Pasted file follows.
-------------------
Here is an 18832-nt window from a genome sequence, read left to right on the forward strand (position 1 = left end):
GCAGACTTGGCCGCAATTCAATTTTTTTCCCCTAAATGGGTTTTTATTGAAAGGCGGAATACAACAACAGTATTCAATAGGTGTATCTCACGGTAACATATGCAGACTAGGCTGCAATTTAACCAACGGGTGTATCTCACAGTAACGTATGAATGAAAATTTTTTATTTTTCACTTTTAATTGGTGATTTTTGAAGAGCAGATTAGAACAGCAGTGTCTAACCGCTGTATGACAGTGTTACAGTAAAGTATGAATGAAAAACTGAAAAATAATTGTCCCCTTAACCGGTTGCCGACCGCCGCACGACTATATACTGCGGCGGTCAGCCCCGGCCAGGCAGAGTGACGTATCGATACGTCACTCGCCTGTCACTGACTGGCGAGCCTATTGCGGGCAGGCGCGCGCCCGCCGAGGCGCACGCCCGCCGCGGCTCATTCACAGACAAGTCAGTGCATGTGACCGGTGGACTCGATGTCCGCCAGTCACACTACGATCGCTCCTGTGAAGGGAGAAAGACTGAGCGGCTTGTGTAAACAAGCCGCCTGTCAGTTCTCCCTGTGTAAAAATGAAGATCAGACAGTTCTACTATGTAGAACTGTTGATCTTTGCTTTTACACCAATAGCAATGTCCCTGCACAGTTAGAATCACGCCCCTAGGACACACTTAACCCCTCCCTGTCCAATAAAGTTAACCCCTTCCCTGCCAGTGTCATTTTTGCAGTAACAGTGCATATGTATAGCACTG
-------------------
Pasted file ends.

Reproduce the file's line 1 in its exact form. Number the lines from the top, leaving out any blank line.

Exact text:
Here is an 18832-nt window from a genome sequence, read left to right on the forward strand (position 1 = left end):